There are two people on the stage in front of us – Leroy Grant (Jason Bowen) and Berta (the remarkable Bianca Laverne Jones), writhing in love and sorrow – but a third character hangs over them, patient and hungry. That is the character of Parchman Penitentiary, the massive Mississippi industrial farm which made substantial annual profits from the unpaid labor of an overwhelmingly Black population, put in there on trumped-up charges or no charges at all.
Parchman does not announce itself in the opening scene, in which Berta is engaged in a vigorous but futile attempt to wash the blood out of Leroy’s shirt. They were lovers once, before circumstances and their own limitations drove them apart. When Leroy put himself just out of Berta’s reach she married Ernie, a farmer. They had some good years together before he died, but now that he’s gone the house is falling apart, and so is Berta’s life.
closes July 29, 2018
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What playwright Angelica Chéri has done in Berta, Berta is to take the bones of the enigmatic, powerful song of the same name and give it flesh and muscle. The song lays down the basics: a man is going to a Parchman, and he urges his Berta not to wait for him. He has some specific advice: she should marry a railroad man, not a farmer. Her quality of life will be better.
But who is Berta, and who is the man who has left her this doleful message? Why is he going to Parchman, and why shouldn’t she wait for him? Chéri has concocted a plausible, and dramatically satisfying, explanation. In her imagining of the story behind the song, Leroy is a man of passion, exuberance and joy, without an ounce of the self-discipline necessary to turn his fantasies into real experiences.
Leroy Grant is, in short, a sinner like all of us. A thousand other people look back and chuckle at the zany foibles of their youth, but because he is a young Black man in 1920s Mississippi, he is doomed.
And Berta? Berta is enchanted with him, but she knows who he is. He is the man who makes her heart race, and her blood boil. She is aware of his failings and is prepared to forgive every one of them except the last, which is his betrayal of self. She is no fool, and she is not tolerant of foolishness, but she is gladly a fool for Leroy’s love.
Chéri drenches her dialogue in the poetry of the earth to match the earthiness of the characters. Berta sighs that Leroy smells of “sweaty sweet nothings” which describes her old lover perfectly: he is a man who labors to bathe her in love, but who stubbornly remains just short of fully substantial.
When a play’s language is poetical, the actors have an extra responsibility to make it sound authentic. Bowen is spot-on as the flawed, big-hearted Leroy. He loves Berta, but the engine that moves him is lust; there are moments in which her presence transfuses him with ecstasy, and not of the spiritual variety. Leroy is a man aware of the terrible danger that he is in but who has an indefatigable will to talk about something else, and Bowen makes us see that man.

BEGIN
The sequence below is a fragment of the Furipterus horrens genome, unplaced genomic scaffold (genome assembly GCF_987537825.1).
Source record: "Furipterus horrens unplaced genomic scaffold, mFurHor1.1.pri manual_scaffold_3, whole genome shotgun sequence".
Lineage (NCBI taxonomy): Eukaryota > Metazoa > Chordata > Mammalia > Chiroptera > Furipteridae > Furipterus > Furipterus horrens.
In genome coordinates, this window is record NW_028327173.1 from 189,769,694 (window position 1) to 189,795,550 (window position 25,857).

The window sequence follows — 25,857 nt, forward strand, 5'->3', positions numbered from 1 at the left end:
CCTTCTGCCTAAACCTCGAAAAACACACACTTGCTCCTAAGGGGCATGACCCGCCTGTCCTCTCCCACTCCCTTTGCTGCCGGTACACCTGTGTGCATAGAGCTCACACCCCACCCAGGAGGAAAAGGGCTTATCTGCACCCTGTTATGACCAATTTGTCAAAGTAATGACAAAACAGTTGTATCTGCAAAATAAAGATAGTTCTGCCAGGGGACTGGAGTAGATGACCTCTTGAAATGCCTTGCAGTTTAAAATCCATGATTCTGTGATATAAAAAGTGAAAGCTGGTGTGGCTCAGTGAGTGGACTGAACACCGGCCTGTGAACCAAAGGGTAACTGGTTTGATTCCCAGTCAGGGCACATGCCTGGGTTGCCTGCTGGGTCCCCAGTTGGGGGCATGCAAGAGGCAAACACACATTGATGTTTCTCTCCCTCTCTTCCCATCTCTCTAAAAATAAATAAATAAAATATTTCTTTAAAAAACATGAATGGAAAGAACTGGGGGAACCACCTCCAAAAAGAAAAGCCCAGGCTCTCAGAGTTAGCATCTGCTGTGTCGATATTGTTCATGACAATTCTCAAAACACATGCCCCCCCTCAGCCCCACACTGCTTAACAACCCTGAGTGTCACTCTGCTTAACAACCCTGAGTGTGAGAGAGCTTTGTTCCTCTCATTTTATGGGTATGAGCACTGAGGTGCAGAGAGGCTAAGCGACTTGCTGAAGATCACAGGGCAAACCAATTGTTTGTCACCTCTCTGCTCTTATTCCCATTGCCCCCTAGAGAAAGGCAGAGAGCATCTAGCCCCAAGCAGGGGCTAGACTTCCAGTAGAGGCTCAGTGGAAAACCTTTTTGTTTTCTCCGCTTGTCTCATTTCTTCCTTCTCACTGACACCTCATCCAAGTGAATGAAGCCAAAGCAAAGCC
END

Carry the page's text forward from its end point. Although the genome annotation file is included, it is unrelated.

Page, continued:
Berta is more complex, and Jones gives us an astonishing array of emotions in conflict. She is enraged that Leroy woke her in the middle of the night and at the same time full of sympathy and fear for him; she bitterly resents his absence from her life and at the same time craves his carnal touch; she struggles to honor the memory of her dead husband, a good man who loved her and bored her. Jones must carry all these different aspects of Berta with her simultaneously. She does, too, showing with her eyes and her face a world of story not in the text but in the context. A performance like Jones’ reminds us that the best theater is a conspiracy of storytelling among the playwright, the director (the very fine Reginald L. Douglas) and the actors.
Chéri provides two narrative hooks: what has Leroy done? And what happens now? She answers the first one at precisely the right moment; any further dialogue and we would have been mentally urging the characters to get on with it already. I thought she answered the second question prematurely, with about a third of the play to go. Though the rest of the play was beautifully written and beautifully rendered, the fix was in.
Though this is a realistic play, there is a dollop of reverie, fantasy, and, toward the end, magic. To reinforce the text lighting designer John Ambrosone and sound designer David Remedios have created some very powerful effects which, I’ll wager, you’ll remember as long as you remember the play.
Berta, Berta by Angelica Chéri, directed by Reginald L. Douglas, featuring Jason Bowen and Bianca Laverne Jones. Scenic design by Luciana Stecconi . Costume design by Sarita Fellows . Lighting design by John Ambrosone . Sound design by David Remedios . Miguel Angel Lopez is the technical director . Jeremy Phillips is the stage manager . Produced by the Contemporary American Theater Festival . Reviewed by Tim Treanor.